Give War a Chance

Since I wrote last week’s piece about the current fighting in Gaza, I have read several stories, and have had several thoughts on the subject.  I will now try to compose a follow-up to the previous message; if it sounds rather disjointed, hopefully you’ll understand why.

I will begin with two bits of good news from my favorite Israeli source, Arutz Sheva.  First, an Israeli company has discovered a natural gas deposit under the Mediterranean, between Israel and Cyprus.  The size of the deposit is estimated at 3.1 trillion cubic feet, meaning it contains roughly as much energy as 516 million barrels of oil.   This could be a big deal for a country as small as Israel.  And where geologists find gas, there’s usally crude oil as well.  Hmmm, does this mean that countries which depend on OPEC for their energy needs, especially Europe, will become friendlier toward the Jewish state, if only to buy gas?

Israel Discovers Gas!

The other story reminds us that there is still justice, though sometimes it has to come in the form of “an act of God.”  An Arab teenager was killed when he threw a rock at an Israeli car, and the rock bounced off a tire and hit him on the head!

Eye for an Eye:  Arab Attacker Killed by his Own Rock

Here is a video my brother sent me a link to, where an Israeli officer shows how the Hamas “human shields” policy works:

In the Jewish World Review, one article speculates on what might have happened, if the Palestinians had turned Gaza into a beach resort rather than a launching pad for their rockets:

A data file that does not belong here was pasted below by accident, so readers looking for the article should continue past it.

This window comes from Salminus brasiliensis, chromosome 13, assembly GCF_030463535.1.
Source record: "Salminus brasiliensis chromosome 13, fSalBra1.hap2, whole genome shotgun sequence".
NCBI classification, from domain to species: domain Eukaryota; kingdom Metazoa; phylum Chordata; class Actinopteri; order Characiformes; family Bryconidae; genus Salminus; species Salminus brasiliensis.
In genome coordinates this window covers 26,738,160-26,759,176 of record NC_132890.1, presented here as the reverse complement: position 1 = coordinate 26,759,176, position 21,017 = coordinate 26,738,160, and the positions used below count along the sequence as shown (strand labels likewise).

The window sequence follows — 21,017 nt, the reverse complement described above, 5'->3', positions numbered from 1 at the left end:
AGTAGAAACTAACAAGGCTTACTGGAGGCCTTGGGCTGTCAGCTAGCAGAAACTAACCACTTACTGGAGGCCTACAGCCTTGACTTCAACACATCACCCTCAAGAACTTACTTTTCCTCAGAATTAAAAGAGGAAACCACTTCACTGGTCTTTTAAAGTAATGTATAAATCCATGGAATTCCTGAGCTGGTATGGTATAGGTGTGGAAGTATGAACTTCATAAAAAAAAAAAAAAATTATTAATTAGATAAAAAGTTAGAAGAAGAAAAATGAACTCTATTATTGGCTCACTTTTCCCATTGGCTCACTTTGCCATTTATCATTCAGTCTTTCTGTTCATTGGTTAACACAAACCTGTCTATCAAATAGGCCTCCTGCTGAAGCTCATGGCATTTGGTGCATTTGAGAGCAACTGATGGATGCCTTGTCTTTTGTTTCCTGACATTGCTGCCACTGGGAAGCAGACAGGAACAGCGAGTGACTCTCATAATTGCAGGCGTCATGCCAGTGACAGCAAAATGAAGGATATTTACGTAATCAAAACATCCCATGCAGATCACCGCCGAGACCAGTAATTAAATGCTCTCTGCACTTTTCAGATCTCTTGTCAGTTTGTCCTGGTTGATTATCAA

The Gaza Riviera

And finally, I read an article by Gunnar Heinsohn, a European sociologist, which looks at the demographics behind Palestinian terrorism.  I mentioned Heinsohn in a couple of webpages on The Xenophile Historian; he suggested, based on the number of artifacts found, that Neanderthal Man only dominated Europe for sixty years, not for sixty thousand years as most believe.

Ending the West’s Proxy War Against Israel

And here’s the best part of the last article, which puts the numbers in perspective:

In such “youth bulge” countries, young men tend to eliminate each other or get killed in aggressive wars until a balance is reached between their ambitions and the number of acceptable positions available in their society. In Arab nations such as Lebanon (150,000 dead in the civil war between 1975 and 1990) or Algeria (200,000 dead in the Islamists’ war against their own people between 1999 and 2006), the slaughter abated only when the fertility rates in these countries fell from seven children per woman to fewer than two. The warring stopped because no more warriors were being born.

In Gaza, however, there has been no demographic disarmament. The average woman still bears six babies. For every 1,000 men aged 40-44, there are 4,300 boys aged 0-4 years. In the U.S. the latter figure is 1,000, and in the U.K. it’s only 670.

And so the killing continues. In 2005, when Israel was still an occupying force, Gaza lost more young men to gang fights and crime than in its war against the “Zionist enemy.” Despite the media’s obsession with the Mideast conflict, it has cost many fewer lives than the youth bulges in West Africa, Lebanon or Algeria. In the six decades since Israel’s founding, “only” some 62,000 people (40,000 Arabs, 22,000 Jews) have been killed in all the Israeli-Arab wars and Palestinian terror attacks. During that same time, some 11 million Muslims have been killed in wars and terror attacks — mostly at the hands of other Muslims.